Just because there is kale in them doesn’t necessarily mean they are a healthy snack, at least not where I am concerned.
Allyson Kramer’s Easy Cheesy Chipotle Kale Chips have no added fat, so that makes them amazing from a nutritional standpoint.
from The Eat to Live Cookbook by Dr. Joel Fuhrman, p. 104
Did I like it? Yes. They are different than the heavily coated kale chips that I have been used to enjoying from the store or farmer’s market. But they are still super crunchy and very tasty.
Was it easy to make with readily available ingredients? The only tricky ingredient is cashew butter. Not only is it not sold everywhere, but where I can find it, it’s very expensive.
What specifically did I like about the recipe? Who doesn’t love a kale chip?
Did my husband like it? He took one look at the jar of kale chips and said that they look just like a jar of legalized marijuana from Colorado. He showed no interest in actually ingesting any.
Did my teenage daughter like it? It would be unfair of me to base anything on this first batch that I made, since they were overcooked, but she did say that she liked them. She just didn’t eat too many.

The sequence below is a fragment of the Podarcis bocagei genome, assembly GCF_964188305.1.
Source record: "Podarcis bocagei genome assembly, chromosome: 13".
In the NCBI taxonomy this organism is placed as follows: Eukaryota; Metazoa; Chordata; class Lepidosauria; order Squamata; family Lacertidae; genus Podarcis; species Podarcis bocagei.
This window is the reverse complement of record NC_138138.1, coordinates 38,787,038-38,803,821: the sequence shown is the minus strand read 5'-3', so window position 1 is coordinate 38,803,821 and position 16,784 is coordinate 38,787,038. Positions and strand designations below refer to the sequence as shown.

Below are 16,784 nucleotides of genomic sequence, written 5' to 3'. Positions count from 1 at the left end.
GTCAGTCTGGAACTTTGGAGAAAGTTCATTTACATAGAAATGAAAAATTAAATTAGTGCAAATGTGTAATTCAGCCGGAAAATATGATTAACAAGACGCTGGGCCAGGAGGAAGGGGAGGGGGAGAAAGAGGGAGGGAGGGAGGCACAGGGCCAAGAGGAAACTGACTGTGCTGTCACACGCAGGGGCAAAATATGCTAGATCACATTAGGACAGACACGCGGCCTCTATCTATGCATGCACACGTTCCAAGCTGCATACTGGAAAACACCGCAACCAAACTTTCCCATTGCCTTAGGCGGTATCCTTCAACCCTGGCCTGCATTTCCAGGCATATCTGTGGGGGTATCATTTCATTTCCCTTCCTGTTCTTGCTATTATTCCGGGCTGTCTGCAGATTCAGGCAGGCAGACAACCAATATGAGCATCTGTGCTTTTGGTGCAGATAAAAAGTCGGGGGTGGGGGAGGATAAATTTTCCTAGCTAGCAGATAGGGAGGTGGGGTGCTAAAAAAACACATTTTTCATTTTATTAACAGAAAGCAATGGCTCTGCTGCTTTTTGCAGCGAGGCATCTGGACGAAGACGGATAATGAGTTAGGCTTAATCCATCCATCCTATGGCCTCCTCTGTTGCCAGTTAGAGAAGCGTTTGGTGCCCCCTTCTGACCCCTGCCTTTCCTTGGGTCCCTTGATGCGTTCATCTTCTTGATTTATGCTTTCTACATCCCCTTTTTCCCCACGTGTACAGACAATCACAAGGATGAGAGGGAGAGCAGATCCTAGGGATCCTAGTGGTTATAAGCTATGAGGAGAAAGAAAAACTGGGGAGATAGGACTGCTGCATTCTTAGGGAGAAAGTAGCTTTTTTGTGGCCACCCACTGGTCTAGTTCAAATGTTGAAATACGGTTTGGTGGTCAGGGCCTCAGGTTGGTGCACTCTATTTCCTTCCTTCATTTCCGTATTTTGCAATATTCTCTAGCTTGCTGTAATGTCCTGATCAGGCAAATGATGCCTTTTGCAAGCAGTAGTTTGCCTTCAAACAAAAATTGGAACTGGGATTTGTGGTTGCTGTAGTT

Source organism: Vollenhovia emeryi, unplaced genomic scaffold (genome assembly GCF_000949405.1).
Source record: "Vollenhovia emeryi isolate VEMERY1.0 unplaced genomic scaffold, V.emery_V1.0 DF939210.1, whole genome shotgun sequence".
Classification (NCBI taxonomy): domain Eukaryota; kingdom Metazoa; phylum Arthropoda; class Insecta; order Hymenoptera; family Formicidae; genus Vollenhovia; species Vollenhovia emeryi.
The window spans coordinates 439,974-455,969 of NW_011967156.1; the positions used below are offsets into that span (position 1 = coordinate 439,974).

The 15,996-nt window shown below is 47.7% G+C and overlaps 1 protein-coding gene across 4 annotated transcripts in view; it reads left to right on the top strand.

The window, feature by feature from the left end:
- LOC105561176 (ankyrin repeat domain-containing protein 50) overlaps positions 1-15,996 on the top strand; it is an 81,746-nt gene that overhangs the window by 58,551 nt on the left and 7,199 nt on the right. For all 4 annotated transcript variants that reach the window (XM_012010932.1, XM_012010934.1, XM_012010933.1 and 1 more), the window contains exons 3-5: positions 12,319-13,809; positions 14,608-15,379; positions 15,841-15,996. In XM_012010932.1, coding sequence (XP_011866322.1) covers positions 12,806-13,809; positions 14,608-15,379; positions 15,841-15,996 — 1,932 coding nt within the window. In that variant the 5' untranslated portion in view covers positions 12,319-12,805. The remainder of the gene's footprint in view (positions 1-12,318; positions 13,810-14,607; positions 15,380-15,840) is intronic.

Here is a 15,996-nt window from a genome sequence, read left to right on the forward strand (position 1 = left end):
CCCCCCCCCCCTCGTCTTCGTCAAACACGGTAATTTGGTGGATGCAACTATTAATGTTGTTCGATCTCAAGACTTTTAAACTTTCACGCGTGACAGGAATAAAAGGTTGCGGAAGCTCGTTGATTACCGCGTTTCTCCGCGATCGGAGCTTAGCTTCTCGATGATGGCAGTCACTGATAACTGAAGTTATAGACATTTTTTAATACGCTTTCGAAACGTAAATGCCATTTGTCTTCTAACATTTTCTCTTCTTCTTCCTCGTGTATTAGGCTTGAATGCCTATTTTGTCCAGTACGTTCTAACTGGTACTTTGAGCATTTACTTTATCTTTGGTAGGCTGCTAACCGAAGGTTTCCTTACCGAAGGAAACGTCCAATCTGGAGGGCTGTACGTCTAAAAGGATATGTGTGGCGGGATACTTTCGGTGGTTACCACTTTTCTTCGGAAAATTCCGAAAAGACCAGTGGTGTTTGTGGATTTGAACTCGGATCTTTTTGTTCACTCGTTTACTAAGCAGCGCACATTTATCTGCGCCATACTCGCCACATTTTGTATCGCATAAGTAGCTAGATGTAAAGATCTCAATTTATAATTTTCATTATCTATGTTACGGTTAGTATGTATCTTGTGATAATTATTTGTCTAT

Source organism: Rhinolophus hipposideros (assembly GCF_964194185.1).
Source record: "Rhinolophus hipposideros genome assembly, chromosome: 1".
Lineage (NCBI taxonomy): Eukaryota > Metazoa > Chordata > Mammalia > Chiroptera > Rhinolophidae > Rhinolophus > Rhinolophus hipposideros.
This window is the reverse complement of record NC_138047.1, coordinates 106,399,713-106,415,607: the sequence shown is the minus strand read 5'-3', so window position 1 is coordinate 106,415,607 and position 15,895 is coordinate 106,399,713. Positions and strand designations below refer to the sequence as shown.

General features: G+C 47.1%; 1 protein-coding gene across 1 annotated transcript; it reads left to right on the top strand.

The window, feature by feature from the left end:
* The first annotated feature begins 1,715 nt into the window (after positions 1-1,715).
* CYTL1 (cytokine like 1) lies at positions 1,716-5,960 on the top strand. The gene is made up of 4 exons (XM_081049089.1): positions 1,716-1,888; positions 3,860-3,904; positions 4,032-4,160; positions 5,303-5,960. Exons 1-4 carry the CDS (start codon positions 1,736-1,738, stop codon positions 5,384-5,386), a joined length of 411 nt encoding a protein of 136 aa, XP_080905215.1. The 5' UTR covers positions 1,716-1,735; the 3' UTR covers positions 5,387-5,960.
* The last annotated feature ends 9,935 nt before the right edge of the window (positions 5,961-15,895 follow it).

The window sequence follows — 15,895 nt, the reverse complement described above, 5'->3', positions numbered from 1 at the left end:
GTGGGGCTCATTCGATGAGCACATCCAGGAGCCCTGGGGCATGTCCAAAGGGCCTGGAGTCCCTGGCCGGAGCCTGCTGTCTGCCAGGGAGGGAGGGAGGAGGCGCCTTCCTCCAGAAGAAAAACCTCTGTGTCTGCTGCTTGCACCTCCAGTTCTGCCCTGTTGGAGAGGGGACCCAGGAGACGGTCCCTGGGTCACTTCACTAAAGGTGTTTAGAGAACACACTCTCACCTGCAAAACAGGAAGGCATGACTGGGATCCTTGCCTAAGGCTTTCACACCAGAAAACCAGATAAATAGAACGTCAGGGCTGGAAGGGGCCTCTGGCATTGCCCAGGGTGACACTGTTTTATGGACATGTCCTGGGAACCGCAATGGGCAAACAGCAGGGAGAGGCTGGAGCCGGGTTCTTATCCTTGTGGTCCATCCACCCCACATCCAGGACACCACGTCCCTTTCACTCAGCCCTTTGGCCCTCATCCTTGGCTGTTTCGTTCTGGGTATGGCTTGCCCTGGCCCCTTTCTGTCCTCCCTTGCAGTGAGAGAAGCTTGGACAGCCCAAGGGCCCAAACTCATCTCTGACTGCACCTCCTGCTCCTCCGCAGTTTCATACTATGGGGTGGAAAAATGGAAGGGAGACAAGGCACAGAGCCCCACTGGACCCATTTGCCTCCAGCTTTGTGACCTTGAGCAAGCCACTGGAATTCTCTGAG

Would I make it again? Yes, but I’m going to try some of the other recipes that I linked to above.
Is there anything I would do to improve on it if I made it again? I would be a lot more careful when laying out the kale chips onto the baking tray. I just kind of sprinkled them on, being careful not to put them on top of each other. But I was not careful about each individual kale chip not folding and creating a double layer on top of itself. This created a problem for my kale chips and forced me to have to bake them a lot longer, causing many to be overcooked. I won’t do that again!
Overall Grade (completely unscientific, I admit): A
Have you made Dr. Fuhrman’s Kale Krinkle Chips? What were your impressions? Leave a comment below.
Still don’t have the book? What are you waiting for? These recipes are great.